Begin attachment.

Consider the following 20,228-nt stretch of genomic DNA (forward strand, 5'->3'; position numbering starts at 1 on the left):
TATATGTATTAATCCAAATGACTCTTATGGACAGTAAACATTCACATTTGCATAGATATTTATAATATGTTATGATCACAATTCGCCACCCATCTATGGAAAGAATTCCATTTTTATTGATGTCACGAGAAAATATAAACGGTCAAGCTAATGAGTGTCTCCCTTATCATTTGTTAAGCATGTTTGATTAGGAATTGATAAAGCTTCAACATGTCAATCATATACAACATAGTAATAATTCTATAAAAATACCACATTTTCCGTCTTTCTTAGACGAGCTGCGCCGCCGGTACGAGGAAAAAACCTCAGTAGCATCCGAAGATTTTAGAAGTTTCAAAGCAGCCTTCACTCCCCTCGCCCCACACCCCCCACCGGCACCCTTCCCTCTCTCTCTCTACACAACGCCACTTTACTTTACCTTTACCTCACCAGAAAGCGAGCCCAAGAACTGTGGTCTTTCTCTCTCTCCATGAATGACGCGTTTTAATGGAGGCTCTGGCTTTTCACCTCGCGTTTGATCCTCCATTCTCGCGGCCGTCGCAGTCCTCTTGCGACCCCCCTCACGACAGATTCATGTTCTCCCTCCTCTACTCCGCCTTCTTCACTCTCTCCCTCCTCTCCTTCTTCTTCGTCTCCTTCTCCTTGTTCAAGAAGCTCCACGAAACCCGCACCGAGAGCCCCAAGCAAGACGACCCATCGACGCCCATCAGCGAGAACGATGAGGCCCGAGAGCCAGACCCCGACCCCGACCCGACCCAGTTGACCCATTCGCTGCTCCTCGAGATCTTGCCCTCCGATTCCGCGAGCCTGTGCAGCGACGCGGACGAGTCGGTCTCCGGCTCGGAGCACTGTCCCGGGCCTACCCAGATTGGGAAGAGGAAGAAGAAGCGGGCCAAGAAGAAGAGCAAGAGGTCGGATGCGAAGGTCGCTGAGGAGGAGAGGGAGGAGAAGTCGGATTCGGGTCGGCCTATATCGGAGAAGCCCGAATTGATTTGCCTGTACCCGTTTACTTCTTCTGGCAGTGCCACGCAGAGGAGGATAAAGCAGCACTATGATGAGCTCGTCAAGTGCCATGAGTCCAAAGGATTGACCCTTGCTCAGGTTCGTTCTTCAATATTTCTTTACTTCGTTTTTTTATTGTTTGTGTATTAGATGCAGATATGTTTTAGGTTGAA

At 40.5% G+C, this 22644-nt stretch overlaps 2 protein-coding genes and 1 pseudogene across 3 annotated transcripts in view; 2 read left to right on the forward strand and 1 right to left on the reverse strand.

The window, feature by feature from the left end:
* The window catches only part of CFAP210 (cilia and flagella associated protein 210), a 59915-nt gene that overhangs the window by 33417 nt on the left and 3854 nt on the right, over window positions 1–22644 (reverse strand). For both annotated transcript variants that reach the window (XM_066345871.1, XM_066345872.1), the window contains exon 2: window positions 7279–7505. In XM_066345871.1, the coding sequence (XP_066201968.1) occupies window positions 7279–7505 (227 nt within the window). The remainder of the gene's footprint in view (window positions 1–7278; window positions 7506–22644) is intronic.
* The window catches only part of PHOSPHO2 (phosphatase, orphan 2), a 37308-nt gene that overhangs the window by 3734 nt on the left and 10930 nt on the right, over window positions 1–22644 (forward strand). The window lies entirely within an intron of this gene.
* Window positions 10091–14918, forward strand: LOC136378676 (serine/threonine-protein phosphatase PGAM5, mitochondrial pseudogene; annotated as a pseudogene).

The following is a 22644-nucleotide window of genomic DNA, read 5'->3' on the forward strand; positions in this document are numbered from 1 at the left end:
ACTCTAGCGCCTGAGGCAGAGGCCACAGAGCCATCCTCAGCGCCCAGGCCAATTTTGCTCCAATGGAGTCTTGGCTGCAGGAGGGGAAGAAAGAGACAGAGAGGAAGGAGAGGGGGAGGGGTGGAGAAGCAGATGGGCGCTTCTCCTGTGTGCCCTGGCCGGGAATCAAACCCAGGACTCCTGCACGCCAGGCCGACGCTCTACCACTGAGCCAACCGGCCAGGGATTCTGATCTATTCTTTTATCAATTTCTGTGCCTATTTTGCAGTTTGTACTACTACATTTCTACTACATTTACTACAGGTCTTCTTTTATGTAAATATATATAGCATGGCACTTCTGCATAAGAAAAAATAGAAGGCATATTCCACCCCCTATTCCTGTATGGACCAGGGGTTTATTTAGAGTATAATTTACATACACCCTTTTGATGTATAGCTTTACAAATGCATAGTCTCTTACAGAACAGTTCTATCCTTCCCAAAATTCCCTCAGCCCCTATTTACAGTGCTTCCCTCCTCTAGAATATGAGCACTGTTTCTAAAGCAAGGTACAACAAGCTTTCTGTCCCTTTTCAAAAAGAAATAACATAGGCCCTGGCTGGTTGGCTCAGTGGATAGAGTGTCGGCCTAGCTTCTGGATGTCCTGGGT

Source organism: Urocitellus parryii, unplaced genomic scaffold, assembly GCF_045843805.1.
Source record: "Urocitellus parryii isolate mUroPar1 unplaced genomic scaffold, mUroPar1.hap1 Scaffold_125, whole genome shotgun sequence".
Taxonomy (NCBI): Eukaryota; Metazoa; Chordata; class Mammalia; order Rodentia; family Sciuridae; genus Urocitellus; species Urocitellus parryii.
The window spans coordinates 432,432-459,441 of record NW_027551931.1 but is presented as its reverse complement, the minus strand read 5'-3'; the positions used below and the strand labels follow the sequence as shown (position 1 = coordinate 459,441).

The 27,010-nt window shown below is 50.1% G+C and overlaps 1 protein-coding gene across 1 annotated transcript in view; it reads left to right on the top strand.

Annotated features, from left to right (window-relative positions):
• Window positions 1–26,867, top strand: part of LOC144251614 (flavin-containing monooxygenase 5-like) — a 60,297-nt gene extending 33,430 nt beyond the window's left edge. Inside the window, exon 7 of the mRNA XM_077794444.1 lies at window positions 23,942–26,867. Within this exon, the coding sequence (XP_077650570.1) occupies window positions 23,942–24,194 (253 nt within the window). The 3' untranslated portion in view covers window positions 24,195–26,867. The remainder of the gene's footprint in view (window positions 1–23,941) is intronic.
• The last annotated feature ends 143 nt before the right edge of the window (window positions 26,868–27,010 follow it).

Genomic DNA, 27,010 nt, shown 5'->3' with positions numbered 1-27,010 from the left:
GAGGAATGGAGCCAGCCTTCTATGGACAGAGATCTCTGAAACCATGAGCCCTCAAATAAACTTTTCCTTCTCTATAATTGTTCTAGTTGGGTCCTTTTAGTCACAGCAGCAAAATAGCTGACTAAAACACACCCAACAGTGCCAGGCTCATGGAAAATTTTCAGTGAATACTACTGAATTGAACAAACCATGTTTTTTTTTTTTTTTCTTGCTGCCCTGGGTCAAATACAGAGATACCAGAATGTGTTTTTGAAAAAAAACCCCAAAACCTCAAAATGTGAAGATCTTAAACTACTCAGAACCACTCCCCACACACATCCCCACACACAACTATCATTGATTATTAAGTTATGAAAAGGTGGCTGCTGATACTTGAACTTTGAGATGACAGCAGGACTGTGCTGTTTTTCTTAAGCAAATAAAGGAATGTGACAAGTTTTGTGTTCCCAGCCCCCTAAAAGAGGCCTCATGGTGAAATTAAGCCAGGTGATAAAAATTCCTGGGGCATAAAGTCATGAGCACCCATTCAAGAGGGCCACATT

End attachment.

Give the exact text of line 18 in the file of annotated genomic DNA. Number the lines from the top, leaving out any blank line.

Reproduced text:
Genomic DNA, 27,010 nt, shown 5'->3' with positions numbered 1-27,010 from the left: